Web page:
For about 3 minutes sit, still and quiet at the space where you will be sketching (indoor or outdoor is fine). With eyes open or closed, focus on your breathing. Observe the breath going in and out, and notice how the breath will relax and deepen.
During this time become aware of each of your senses and the information they are giving you about your environment.
After a few minutes of slowing down, breathing, and sensorially connecting with your environment, open the eyes.
Take another 3 minutes to observe the natural object you are going to draw. Examine at all the little details and nuances. If you are familiar with the object, notice all the new things you learn about it. If the object is totally new to you, really inspect its forms.
Now, draw the object once. Documenting its basic forms and any details that particularly stood out to you. The drawing doesn’t need to be a botanical masterpiece, just document it in image form. Spend about 3-5 minutes on the drawing.
My first sketch is more spontaneous and gestural of the forms.
After you draw the object once, draw it a second time. You can use the same page or a new page and keep to about the same time length.
This time you may notice your mind start to wander, but bring it back to the present task. Pause and take a few deep breaths if you start to feel a desire to quit or take a little Instagram break.
In sketch 2, I went more in depth with documenting the veins.
When you finish drawing the object the second time, take a moment to consciously observe how you felt while drawing it the second time. Was the drawing aspect more familiar? Did any feeling of resistance arise? Did you notice and draw something you missed the first time around?
Then, draw the same object a third time. This time, as you draw, notice how the forms seem familiar and how your relationship with the object is different than in drawing one.
In sketch 3, I expressed the shape of the leaf perimeter more accurately and was even more involved with the vein details.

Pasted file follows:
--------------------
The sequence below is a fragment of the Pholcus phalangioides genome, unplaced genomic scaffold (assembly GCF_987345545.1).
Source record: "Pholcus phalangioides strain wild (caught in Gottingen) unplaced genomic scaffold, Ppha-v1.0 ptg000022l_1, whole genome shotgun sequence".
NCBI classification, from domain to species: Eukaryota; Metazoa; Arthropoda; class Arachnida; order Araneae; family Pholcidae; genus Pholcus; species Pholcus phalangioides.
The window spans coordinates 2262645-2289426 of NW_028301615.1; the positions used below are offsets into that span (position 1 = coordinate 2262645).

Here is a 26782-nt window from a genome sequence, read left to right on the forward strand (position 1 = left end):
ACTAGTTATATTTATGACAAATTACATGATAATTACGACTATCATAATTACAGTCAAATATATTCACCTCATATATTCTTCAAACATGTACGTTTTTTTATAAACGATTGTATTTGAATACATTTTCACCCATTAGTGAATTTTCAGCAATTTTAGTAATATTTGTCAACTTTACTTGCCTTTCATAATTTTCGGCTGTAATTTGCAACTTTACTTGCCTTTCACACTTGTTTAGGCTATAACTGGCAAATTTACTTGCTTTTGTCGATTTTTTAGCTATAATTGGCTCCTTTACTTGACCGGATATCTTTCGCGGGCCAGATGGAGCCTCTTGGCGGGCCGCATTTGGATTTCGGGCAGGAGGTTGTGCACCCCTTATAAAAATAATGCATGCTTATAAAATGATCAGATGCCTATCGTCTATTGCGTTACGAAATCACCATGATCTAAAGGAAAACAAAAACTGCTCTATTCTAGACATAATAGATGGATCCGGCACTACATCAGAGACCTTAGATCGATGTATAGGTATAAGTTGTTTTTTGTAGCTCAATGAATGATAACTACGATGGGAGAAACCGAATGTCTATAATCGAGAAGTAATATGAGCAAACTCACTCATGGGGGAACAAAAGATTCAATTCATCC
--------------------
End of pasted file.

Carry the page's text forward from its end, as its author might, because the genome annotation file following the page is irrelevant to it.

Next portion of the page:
Observe how you feel about drawing it a third time. How does the creative flow feel this time? What do you see? Did your mind wander? How has drawing this object 3 times in a row changed your perspective on, and relationship with, this object?
How does your mind and body feel? Do you feel energized, yet calm? (That’s how I feel when I do this.) Do you feel like you want to keep making art. Do you feel refreshed and ready for the rest of the day’s busy tasks? Do you feel peaceful and ready for sweet dreams?
There is no right or wrong way to feel after doing this activity, that is the beauty of it! It’s just about practicing awareness. They aren’t meant to be perfect. You can see that in my sketches’ line quality and eraser marks! This exercise is meant to help you bring awareness into the process.
Focus, concentration, awareness, mindfulness, dharana –whatever you like to call it, it’s great for our minds and bodies, joy and productivity, attention and wonder in modern life!
Try drawing mindfully with different objects, try it as a regular concentration practice, or as a warm up for longer creative sessions! I think you will be surprised how each time you do the exercise you have a different experience! I know I do!
What did you observe when you drew your object 3 times? Share in the comments below!
Tag me & share pics of your 3 drawings on Instagram #wingswormsandwonder so we all can see!
Seeds to Sprout: